Title

Exploring Visitor Behavior at a Florida Zoo

Document Type

Oral Presentation

Location

SURC Ballroom C/D

Start Date

16-5-2013

End Date

16-5-2013

Abstract

Zoo visitors can be stressful to zoo residents. Understanding how visitors’ behavior impacts zoo residents is imperative to the overall well being of captive populations. Video data of zoo visitors at a chimpanzee exhibit were collected at the Zoo of Northwest Florida (ZNWF) in the summer of 2009. There were three conditions presented at the exhibit to educate visitors on chimpanzee behaviors: with a trained docent present, with a graphic sign explaining species typical behaviors, and with a control condition. We hypothesized that educating the visitors either orally or with a sign would change their behavior. Visitors spent longer at the exhibit in the docent condition than in the sign condition. Visitors spent an average of 12 seconds looking at the sign and they used the behaviors 37.5 percent of the time following the look. Visitors were significantly more active in the sign condition.

Poster Number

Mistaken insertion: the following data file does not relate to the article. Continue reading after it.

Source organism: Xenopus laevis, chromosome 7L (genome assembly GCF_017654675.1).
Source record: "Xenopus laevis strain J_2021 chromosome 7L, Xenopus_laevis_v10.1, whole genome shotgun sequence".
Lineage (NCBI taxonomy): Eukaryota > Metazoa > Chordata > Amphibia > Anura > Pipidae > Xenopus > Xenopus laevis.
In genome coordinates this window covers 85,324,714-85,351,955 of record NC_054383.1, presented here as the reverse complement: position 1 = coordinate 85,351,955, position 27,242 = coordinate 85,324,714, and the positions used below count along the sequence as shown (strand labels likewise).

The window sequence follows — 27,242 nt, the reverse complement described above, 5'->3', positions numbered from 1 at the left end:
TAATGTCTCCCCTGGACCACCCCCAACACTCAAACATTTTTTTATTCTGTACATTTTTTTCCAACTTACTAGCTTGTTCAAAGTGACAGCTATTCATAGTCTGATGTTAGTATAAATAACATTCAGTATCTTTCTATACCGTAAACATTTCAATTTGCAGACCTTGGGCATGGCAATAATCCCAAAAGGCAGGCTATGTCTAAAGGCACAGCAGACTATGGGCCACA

13

Faculty Mentor(s)

Mary Lee Jensvold

Additional Mentoring Department

Anthropology

This document is currently not available here.

Share

COinS
 
May 16th, 8:20 AM May 16th, 10:50 AM

Exploring Visitor Behavior at a Florida Zoo

SURC Ballroom C/D

Zoo visitors can be stressful to zoo residents. Understanding how visitors’ behavior impacts zoo residents is imperative to the overall well being of captive populations. Video data of zoo visitors at a chimpanzee exhibit were collected at the Zoo of Northwest Florida (ZNWF) in the summer of 2009. There were three conditions presented at the exhibit to educate visitors on chimpanzee behaviors: with a trained docent present, with a graphic sign explaining species typical behaviors, and with a control condition. We hypothesized that educating the visitors either orally or with a sign would change their behavior. Visitors spent longer at the exhibit in the docent condition than in the sign condition. Visitors spent an average of 12 seconds looking at the sign and they used the behaviors 37.5 percent of the time following the look. Visitors were significantly more active in the sign condition.